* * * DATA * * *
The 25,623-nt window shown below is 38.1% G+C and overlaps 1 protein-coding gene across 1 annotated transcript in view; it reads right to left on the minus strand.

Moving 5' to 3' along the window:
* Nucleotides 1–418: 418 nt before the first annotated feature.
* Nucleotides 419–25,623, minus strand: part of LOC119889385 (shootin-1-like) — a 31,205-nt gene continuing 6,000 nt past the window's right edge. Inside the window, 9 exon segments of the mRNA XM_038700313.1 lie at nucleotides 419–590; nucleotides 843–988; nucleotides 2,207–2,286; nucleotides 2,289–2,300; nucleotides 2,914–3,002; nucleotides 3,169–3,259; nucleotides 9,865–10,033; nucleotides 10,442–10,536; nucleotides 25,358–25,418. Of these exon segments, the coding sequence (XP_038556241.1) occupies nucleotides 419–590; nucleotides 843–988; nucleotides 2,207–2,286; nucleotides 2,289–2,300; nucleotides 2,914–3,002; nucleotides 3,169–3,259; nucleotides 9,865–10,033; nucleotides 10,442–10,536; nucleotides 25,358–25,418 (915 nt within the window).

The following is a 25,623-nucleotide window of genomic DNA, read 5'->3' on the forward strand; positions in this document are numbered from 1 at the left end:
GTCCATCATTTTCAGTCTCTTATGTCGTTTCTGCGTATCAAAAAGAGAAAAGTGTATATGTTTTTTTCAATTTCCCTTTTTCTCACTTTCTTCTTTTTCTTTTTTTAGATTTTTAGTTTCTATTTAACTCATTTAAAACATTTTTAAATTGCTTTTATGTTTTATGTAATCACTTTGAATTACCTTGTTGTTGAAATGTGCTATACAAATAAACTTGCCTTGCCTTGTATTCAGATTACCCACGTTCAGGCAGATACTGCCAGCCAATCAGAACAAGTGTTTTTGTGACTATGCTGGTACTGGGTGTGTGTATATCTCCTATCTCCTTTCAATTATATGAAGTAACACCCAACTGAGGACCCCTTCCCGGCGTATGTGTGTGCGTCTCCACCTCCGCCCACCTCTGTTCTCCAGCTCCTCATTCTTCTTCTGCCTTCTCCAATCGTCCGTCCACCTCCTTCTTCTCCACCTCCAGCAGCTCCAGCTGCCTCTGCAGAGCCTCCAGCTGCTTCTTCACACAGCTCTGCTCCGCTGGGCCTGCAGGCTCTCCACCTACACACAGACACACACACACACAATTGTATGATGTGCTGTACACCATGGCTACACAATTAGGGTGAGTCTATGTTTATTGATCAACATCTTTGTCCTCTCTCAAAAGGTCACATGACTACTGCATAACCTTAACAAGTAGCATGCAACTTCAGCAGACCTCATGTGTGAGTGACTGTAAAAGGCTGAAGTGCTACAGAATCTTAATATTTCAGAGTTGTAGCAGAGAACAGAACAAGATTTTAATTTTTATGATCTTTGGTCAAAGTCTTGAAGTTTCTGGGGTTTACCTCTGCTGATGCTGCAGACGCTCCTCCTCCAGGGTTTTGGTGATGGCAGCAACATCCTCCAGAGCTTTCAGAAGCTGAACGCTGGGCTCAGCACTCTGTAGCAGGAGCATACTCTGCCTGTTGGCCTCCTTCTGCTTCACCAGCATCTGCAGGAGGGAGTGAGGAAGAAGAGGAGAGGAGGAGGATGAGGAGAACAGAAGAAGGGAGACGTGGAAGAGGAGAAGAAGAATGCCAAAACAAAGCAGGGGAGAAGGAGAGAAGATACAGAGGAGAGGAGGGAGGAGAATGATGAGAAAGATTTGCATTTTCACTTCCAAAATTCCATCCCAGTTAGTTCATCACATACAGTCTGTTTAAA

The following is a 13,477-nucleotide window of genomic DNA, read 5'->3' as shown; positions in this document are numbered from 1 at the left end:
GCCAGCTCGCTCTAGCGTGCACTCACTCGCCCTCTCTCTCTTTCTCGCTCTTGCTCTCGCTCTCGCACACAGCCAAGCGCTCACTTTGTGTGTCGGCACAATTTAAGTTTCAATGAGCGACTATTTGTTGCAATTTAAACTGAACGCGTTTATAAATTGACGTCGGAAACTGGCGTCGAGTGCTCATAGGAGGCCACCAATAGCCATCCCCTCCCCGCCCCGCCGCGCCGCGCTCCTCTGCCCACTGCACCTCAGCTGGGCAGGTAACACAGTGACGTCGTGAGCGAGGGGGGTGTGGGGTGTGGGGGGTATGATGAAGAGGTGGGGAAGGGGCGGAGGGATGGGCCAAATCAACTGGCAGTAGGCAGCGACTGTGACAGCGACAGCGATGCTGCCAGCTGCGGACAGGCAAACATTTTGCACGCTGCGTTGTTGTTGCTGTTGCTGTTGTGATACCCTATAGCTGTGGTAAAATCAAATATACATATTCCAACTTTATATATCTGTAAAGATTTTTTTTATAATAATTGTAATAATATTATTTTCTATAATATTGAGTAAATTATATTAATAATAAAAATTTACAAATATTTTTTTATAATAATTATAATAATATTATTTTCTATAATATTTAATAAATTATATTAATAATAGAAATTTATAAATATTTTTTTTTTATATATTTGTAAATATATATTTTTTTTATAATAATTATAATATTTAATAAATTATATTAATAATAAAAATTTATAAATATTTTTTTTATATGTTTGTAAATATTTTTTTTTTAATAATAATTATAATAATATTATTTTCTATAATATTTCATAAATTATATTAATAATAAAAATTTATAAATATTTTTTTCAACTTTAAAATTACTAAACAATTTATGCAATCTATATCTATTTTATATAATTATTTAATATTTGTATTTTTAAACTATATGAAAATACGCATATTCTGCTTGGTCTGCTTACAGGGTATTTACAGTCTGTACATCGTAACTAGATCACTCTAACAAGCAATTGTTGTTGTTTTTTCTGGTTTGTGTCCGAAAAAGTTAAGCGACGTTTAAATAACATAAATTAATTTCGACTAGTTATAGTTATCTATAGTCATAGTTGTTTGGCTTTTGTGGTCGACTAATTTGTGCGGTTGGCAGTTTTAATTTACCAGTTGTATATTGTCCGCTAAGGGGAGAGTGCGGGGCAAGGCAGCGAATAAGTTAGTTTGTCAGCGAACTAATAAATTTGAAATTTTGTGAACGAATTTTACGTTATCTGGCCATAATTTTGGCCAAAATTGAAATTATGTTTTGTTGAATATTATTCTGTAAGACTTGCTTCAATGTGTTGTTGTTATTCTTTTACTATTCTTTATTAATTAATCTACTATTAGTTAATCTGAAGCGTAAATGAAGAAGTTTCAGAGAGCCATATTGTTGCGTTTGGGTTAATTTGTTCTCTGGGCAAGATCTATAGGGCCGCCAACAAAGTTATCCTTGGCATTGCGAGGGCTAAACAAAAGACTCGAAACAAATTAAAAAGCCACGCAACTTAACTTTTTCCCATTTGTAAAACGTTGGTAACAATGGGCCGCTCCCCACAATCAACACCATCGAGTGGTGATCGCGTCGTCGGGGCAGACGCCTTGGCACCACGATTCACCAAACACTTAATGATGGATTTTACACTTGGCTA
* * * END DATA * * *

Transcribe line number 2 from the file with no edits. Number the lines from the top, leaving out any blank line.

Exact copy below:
Moving 5' to 3' along the window: